If a child is to keep his inborn sense of wonder, he needs the companionship of at least one adult who can share it, rediscovering with him the joy, excitement and mystery of the world we live in. (Rachel Carson)

If we are there, present and observing, waiting rather than jumping in with our hidden agendas, our children can learn:

That because they are important to us, whatever they are interested in is also interesting to us
That their ideas are valuable
That their ideas are not wrong, or inappropriate, and that they can share them with us
That dreaming is great, and making things up is even better
That there is not only one correct solution to any given problem
Taking lead, sharing and inviting others to join
Respect

In other words, we can give them wings.

So yes, we don’t think children need our guidance or our teaching when they play. They need our presence.

What do you think? We LOVE to hear your thoughts!

Anna & Nadine

More interesting, related reading:

A recent article reporting a study on children’s response to directiveness of mothers in play (among other things) is here.
The link to the original article is here.
‘Ten commandments of play based learning’ from Emily at Abundant Life Children is here.

 


 

 

 

The Fuss about Feeding

This post is a continuation of our thoughts and reflections on the day-to-day respectful parenting practices. We started with diapering, and now we move on to feeding. We will only focus on infant feeding here, and will try to write about feeding older children later on. Before we go on, there are some things we need to say.

We have nothing to say about the choices you make with regards to breast or bottle. Or both. We have made our decisions, you have made yours. We respect that. There have recently (again) been a flurry of various posts and articles on one or the other side of the fence. We believe you have chosen, as we did, the best possible option for your family. If you are still thinking about it, the only advice we have is this: make an informed choice about the feeding option that you think will be best for the whole family. Yes, your baby is number one, but you are no less important. Look for information and support you need. If for some reason your choice is not working out, be open to other possibilities. Seek support, you deserve it and might need it. Look for the community that will value your choice and honour it, ignore the one that will judge it. Yes, we are aware of the issues that have been raised with regards to breastmilk and infant immune system. But one option that seems to be best, might not be best in the long run and for everybody. Basically, we believe that feeding your baby goes well beyond the whole fuss about bottles and breasts. That it is not about what you use to feed your baby, but about how you do it.

We believe there are two key issues that are involved in feeding an infant: nourishment and connection. And, putting breasts and bottles aside, we will focus on connection and relationship with your baby, which seem to be left out of a number of feeding arguments and debates (luckily, not all ). Because essentially, we believe that these two things are more important than any debate over anything regarding feeding. Also, they can be provided and enjoyed by any family member, anytime. Isn’t that a powerful thought?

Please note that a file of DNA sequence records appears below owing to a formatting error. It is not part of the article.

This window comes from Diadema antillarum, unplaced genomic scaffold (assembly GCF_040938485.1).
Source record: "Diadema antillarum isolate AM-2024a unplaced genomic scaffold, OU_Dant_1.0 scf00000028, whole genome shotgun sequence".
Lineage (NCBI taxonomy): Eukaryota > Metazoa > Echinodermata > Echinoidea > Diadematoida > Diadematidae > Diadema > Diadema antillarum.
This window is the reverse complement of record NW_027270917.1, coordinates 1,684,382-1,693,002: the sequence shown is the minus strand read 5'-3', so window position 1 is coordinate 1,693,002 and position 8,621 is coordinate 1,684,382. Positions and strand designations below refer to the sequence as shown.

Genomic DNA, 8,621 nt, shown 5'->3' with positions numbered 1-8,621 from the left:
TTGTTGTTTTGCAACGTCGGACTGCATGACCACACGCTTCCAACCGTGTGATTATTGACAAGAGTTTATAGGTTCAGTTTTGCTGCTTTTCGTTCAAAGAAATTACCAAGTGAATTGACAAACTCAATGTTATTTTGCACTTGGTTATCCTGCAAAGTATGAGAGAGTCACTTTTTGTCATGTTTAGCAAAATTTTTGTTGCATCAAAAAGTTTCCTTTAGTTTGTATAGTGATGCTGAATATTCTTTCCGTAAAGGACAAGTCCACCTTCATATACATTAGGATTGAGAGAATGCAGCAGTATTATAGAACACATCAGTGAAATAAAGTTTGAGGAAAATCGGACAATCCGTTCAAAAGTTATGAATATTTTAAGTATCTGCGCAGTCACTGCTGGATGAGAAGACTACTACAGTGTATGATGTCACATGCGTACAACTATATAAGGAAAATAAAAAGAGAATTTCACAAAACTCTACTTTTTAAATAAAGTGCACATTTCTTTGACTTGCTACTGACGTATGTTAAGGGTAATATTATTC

As you may have guessed, we will not have much to say about nourishment. This issue needs to be discussed with your doctor, if you have any concerns. Instead, we will focus on the connection you can create during those intimate moments when you feed your infant, and the respectful relationship you can build in those moments.

Throughout this post we will talk about ‘feeding’ meaning breast or bottle, and ‘parent’ meaning anyone who is feeding the baby.

There is one thing about feeding, which makes it similar to diapering – you have to be there. Both of you. There is no other way. Which is why, in our opinion, it might be worth making it meaningful for both of you. Feeding gives us an opportunity to create a time for bonding, a time for feeding your infant with food but also with your attention. It will make feeding times more pleasant, and will make it easier for your baby to play on his own afterwards (and for you to have a moment of rest, or to do those things you need or want to do – in our opinion much more efficient than doing them while feeding). But it goes both ways – we, parents, want that quality time with our kids too. We also want their attention. And feeding is the time that we can all experience it. Maybe, then, apart from filling our babies with our attention, attentive feeding times can also fill us with their attention, thus letting us leave them to play afterwards…

Comfort – for both of you

You will feed your baby often. Sometimes the feeding will be long, for some babies it takes more time, some babies feed more during the night. If, like us, you believe that feeding is a great opportunity to spend quality time with your baby, it will work best if you can be as comfortable as possible. We have all probably done the weirdly-hunched-over feedings, or the barely-even-sitting feedings. If you are not comfortable, chances are the only connection you will be making is with your spine, or your arm.

There are lots of ways you can feed, lots of positions you can try out. We have found trying an important part of this journey – tell your baby you were not too comfortable last time, and you would like to sit with your feet up today. It also lets your baby know that while satisfying his hunger is your priority at that moment, it is also important that you do it with respect for both of you. One minute to find a comfortable position or a pillow will not make that much of a difference for him, but it might for you. Communicate and explain, and then sit down and enjoy 